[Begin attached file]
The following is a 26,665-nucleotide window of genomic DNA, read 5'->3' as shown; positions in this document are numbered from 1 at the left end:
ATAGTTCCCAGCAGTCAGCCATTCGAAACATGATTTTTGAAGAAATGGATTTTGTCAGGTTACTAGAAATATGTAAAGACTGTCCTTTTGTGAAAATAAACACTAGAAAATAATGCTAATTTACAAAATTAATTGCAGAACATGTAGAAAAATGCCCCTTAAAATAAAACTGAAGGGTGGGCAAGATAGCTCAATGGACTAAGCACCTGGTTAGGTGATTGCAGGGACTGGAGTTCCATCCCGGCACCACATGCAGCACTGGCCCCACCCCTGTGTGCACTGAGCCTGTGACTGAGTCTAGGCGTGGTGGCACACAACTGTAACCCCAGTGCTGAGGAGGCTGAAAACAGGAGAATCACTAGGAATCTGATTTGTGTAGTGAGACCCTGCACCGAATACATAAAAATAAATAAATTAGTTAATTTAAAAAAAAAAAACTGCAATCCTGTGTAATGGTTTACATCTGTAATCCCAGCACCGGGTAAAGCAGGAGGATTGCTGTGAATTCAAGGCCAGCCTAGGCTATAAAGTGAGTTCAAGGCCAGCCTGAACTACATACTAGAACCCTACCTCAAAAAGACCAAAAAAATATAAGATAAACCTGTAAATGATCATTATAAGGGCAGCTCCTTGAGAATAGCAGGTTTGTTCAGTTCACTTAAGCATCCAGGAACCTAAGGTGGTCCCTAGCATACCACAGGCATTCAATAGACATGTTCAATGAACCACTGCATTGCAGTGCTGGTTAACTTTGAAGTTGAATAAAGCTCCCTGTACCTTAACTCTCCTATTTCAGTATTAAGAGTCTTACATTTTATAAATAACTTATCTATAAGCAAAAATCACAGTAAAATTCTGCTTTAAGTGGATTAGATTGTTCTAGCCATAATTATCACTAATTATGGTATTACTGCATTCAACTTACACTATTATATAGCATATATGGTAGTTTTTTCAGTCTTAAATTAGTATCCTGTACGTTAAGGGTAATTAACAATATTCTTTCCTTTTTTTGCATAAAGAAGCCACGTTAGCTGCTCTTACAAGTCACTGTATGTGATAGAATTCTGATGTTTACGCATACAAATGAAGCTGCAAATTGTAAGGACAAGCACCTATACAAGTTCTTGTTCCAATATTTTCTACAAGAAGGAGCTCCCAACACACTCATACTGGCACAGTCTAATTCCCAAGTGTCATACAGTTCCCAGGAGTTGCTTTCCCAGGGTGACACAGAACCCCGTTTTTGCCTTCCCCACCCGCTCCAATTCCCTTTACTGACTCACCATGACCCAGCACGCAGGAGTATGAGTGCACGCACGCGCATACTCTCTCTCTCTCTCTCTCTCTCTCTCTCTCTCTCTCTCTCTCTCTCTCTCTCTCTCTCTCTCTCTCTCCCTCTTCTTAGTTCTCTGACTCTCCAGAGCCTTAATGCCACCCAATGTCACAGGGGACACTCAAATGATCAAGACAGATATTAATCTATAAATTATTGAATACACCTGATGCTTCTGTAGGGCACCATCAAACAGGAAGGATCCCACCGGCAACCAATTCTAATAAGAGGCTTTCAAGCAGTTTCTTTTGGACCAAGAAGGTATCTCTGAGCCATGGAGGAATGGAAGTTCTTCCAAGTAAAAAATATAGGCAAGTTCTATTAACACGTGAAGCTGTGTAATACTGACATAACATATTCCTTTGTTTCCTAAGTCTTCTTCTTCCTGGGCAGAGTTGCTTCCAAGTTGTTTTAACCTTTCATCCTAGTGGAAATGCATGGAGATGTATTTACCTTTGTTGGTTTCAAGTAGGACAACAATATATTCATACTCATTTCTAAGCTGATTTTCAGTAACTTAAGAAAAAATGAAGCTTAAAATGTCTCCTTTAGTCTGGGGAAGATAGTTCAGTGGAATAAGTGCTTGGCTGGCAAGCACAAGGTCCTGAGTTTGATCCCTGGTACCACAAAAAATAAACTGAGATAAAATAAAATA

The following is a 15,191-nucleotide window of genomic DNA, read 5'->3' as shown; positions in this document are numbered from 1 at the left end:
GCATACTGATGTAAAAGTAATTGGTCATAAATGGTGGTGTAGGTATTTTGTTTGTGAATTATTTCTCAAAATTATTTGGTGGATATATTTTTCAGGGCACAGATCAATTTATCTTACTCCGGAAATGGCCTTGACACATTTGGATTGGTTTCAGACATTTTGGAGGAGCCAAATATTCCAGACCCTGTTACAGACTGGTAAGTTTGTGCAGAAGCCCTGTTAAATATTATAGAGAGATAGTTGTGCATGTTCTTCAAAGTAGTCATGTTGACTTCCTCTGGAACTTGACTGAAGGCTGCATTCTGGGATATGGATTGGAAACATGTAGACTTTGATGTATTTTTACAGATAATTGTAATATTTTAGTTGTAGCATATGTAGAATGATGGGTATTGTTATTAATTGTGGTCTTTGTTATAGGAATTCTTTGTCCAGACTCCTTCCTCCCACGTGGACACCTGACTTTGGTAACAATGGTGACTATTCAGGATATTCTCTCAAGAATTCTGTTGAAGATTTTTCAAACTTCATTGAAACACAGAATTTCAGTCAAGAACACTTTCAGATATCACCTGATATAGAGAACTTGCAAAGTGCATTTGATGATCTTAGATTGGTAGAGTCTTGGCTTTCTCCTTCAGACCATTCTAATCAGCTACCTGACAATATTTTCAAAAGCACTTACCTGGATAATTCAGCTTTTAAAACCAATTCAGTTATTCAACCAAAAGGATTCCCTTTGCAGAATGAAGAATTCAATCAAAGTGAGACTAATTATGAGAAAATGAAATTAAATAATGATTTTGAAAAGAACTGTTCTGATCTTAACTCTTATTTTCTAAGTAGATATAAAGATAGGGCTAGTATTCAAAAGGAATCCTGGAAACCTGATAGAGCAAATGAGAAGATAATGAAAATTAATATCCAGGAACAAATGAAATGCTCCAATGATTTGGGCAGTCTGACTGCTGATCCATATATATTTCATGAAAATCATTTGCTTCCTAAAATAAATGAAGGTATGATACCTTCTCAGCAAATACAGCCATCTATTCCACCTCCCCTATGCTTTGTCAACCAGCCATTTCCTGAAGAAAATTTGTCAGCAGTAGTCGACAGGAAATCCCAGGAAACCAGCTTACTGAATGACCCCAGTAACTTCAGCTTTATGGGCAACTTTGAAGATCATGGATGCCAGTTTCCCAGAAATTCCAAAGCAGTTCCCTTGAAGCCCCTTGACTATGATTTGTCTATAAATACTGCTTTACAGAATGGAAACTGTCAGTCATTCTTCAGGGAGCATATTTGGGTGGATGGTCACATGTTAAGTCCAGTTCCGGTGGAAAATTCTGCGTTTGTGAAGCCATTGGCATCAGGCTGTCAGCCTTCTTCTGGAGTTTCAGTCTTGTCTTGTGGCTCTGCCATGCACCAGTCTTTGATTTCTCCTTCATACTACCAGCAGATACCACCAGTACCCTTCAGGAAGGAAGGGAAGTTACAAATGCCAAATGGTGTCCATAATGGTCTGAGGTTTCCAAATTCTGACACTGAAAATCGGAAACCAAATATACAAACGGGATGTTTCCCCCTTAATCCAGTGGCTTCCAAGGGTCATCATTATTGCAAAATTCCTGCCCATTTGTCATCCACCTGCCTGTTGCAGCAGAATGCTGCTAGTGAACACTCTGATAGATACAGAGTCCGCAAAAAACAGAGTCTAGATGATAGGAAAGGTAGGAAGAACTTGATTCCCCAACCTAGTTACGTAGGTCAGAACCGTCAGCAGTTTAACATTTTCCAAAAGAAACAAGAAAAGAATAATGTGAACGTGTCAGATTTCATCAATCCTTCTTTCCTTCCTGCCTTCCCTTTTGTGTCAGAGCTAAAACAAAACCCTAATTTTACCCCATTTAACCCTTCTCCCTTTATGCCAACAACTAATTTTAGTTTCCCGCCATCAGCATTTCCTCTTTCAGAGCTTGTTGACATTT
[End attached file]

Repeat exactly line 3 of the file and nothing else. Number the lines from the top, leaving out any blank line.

The following is a 15,191-nucleotide window of genomic DNA, read 5'->3' as shown; positions in this document are numbered from 1 at the left end: